How powerful is fashion? Does it influence how others perceive us? How others see the world?
I’ve never been the type of girl to play dress up or experiment with prints and fabrics, but after working on 5th Avenue in my early twenties, I’ve grown increasingly fascinated by fashion. What we wear dictates how others may perceive us, and I believe that sometimes, how we’re feeling inside manifests itself through what we put on. I’m all for comfort and there have been many times where I can settle for a pair of sweatpants and call it a day. But there’s also those instances of dressing down because I just didn’t feel good, emotionally. Forbes spoke to, Dr. Jennifer Baumgartner, who wrote the book You Are What You Wear: What Your Clothes Reveal About You and broke down the “psychology of dress”:
Americans rely on clothing as an economic and social indicator because there aren’t official marks of rank such as a caste system or aristocracy, says Dr. Baumgartner.
“When you don’t have a specific system, people come up with their own,” she explains. It’s what “helps you figure out where you fit in. Especially now, with the economy, with people losing status, maintaining a sense of who we are becomes even more important. Our clothes help place us where we think we want to be.”
Indeed, our choices in what we wear spark dialogue. It influences our behavior and either joins or disconnects us to others through the message our appearances send. Rick Owens' Cyclops collection set out to leave, not just another memorable show during the start of Paris Fashion Week, but a message to his audience–the ones around the world.
The avant-garde designer, who is also known as a cult designer or the “fashion king of kink”, upped his Autumn/Winter 2015 ‘SPHINX’ show when he sent his male models down the runway with their private parts peeking out. In his Spring/Summer ‘16 show (baring the same name as his military-inspired spring line for men), the American designer debuted the ‘Cyclops’ version for women with an new approach to walk the runway, featuring “human knapsacks.”
The unique positioning of his models, who contorted their bodies in ways that brought more focus to the posture than the pieces, symbolized Owen’s interpretation of sisterhood. In his quest to further address social issues in his collections, the designer had women on the backs and hanging on the forefront of other women, bound together by stylish straps. See for yourself:
Rick Owens refers to the straps as “loving ribbons” and positively exploited the strength of women, as the models kept their high-fashion faces on ten throughout the duration of the presentation while carrying their peers–a symbolic display of:
“Women raising women, women becoming women, and women supporting other women.”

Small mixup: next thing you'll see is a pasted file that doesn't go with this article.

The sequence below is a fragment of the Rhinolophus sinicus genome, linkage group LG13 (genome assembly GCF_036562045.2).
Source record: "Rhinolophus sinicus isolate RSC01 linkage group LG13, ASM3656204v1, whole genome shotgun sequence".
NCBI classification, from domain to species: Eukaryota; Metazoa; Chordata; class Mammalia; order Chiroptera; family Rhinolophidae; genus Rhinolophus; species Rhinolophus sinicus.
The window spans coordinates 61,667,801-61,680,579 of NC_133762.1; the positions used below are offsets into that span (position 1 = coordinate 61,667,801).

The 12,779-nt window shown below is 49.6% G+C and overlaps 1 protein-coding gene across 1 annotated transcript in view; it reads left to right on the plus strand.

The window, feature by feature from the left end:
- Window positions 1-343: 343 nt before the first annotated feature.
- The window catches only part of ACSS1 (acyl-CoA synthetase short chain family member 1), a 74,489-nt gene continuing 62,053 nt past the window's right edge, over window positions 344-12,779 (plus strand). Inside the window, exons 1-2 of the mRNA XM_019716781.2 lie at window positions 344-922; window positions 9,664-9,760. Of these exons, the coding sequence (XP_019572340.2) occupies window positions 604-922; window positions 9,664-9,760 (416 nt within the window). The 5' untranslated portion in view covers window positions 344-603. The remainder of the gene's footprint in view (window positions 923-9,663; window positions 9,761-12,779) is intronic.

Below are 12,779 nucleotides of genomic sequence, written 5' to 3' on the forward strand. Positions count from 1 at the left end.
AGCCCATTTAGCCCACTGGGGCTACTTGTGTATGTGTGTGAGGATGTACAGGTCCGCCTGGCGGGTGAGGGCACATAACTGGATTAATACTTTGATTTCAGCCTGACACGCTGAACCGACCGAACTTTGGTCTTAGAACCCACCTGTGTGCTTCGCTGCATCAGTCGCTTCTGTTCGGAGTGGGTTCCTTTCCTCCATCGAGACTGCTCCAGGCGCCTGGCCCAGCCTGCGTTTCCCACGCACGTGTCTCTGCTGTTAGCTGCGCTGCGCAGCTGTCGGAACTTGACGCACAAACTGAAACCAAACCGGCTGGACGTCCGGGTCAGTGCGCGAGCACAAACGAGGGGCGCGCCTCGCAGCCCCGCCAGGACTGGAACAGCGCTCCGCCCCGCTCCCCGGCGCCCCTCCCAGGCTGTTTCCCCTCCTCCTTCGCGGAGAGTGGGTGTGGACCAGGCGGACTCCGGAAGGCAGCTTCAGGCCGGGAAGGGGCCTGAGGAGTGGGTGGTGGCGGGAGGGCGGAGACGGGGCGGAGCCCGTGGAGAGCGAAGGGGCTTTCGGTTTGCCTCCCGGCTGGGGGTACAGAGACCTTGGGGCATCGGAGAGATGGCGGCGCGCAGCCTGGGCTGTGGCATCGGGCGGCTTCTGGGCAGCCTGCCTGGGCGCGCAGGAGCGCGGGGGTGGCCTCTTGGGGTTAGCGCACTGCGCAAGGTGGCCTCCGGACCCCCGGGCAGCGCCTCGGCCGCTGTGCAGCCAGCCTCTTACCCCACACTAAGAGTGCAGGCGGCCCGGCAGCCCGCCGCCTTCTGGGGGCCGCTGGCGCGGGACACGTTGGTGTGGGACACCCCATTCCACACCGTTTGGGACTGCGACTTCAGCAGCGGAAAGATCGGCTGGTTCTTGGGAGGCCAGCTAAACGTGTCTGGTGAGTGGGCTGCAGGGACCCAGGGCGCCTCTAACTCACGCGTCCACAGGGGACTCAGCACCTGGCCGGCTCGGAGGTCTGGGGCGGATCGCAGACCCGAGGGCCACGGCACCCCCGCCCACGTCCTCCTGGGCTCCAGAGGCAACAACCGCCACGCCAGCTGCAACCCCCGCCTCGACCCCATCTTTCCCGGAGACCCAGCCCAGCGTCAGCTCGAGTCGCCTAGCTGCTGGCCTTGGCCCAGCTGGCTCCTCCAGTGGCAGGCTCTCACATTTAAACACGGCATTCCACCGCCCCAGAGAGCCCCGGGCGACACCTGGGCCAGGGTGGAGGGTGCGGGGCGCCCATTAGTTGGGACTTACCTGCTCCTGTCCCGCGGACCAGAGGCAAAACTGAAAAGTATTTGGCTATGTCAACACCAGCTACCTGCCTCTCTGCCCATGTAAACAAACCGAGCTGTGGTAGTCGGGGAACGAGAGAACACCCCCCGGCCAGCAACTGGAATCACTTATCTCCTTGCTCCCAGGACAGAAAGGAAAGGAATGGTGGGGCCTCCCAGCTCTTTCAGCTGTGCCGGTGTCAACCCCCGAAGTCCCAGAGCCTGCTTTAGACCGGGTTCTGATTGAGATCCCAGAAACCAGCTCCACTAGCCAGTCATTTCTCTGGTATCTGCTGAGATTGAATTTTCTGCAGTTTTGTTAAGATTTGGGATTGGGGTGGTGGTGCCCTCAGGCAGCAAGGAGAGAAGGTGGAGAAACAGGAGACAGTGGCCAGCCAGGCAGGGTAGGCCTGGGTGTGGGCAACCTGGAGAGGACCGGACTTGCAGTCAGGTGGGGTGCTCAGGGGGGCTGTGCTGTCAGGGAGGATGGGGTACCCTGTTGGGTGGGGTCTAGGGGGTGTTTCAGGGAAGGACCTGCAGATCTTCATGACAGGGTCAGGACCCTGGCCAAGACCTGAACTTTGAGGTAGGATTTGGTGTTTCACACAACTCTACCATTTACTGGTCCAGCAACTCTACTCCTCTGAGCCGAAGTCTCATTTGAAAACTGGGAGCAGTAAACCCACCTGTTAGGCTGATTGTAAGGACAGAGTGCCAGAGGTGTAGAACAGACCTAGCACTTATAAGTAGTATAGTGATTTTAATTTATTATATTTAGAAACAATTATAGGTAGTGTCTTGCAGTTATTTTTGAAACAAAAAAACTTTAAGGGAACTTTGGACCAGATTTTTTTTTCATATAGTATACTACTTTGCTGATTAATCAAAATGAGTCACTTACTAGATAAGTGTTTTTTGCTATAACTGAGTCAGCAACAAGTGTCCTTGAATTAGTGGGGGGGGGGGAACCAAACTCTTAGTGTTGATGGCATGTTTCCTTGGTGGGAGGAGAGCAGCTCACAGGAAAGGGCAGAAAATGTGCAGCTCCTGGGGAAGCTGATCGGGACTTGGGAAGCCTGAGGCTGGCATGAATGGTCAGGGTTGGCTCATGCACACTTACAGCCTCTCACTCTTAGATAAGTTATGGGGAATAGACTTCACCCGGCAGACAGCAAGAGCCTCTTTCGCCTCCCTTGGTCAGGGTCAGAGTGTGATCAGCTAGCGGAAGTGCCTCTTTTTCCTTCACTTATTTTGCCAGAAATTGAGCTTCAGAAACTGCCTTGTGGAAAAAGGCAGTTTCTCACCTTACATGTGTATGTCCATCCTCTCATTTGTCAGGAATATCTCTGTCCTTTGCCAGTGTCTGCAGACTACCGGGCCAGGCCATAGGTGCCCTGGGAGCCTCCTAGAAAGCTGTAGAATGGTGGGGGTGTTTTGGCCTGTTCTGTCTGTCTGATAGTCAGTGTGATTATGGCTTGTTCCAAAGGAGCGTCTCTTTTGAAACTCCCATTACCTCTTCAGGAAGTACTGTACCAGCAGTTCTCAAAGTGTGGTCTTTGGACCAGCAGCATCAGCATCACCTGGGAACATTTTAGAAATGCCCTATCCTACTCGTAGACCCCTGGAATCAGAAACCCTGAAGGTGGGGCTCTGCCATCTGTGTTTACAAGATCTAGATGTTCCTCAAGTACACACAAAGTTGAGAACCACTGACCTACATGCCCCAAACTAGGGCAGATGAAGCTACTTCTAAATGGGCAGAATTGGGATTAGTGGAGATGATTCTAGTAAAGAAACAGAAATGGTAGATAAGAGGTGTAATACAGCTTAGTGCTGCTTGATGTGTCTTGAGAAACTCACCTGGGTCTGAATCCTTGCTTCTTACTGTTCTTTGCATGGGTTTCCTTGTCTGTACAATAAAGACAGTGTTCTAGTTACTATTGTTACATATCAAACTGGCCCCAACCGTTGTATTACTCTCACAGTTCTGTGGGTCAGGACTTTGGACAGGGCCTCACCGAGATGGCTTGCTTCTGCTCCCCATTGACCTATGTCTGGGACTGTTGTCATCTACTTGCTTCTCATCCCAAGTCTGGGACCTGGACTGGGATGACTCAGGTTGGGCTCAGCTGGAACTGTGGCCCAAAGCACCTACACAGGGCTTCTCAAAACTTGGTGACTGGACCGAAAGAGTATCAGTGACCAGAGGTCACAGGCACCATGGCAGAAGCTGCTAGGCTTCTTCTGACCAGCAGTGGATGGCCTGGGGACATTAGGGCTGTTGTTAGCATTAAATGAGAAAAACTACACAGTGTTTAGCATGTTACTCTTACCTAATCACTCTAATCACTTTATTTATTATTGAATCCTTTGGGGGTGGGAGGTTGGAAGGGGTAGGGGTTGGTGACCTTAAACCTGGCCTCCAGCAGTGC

As the models clung to one another and firmly held on to the arms and thighs as a means of support, audience members described the feel of the set as “baby Bjorn chic” and took notice to the depth of the show. Owens said he drew inspiration from iconic Australian artist and fashion designer, Leigh Bowery, and his infamous photo with Nicola Bateman that featured an identical pose.
Of course, Owens was asked to decipher the significance of the positions and his response was coated in feminism. He acknowledges the Siamese-like poses represent the execution of nurturing, bondage, and even the “act of being burdened” as the obvious sights of women with their faces buried in uncompromising places of their fellow model, make for a larger meaning. Owens described the overall production as an “ode to nourishment, sisterhood/motherhood and regeneration.” Writers from Vogue said of the show: “Owens said he’d been thinking—wondering, really—about the ways women nurture others, metaphorically taking on another human being’s weight. That inquiry was communicated forcefully by the show’s staging. The carrying women, with their human freight, also suggested the physical labors of pregnancy—an undercurrent amplified by the Owens silhouettes featuring distended volumes that were almost carbuncular.”
Owens who admitted to the enigma in womanhood when designing pieces, also made reference to women he knows personally and how they attributed to his work.
“All the women in my life are formidable. I have seen them all step up to handle adversity with grace.”
And the featured models illustrated just that as they effortlessly carried one another as if they were pregnant with their peers, holding hands, and gliding across the basement of the Palais de Tokyo. Even the music played an integral part of Rick Owens’ show as Eska, the singer behind Exodus’ “The Land is Mine,” performed the song live with the designer indicating the inclusion of the song exhibiting “eternal human condition of dealing with conflict.”
As a woman first and a mother second, I appreciated Owens’ take on what it is to be a woman, as I know the responsibility in what it is to carry weight and the magnitude of women upholding one another in a misogynistic world. As WWD described the show in its entirety as “a disquieting spectacle,” I was pleased to see a male designer’s account of the power in being a woman and his approach of why we matter in society.
So, can fashion affect perception? Absolutely.
While the reviews are mixed from fashion critics and aficionados alike who thought the runway show took away from the clothing itself, what we should all take away more than anything is Owens giving new meaning to designers who create pieces or brands for “strong women.” He showed the actual strength that lies within us. Good for you, Rick.
What's your thoughts on Rick Owen's S/S 2016 Cyclops collection for women? Was his interpretation spot on? Weigh in below!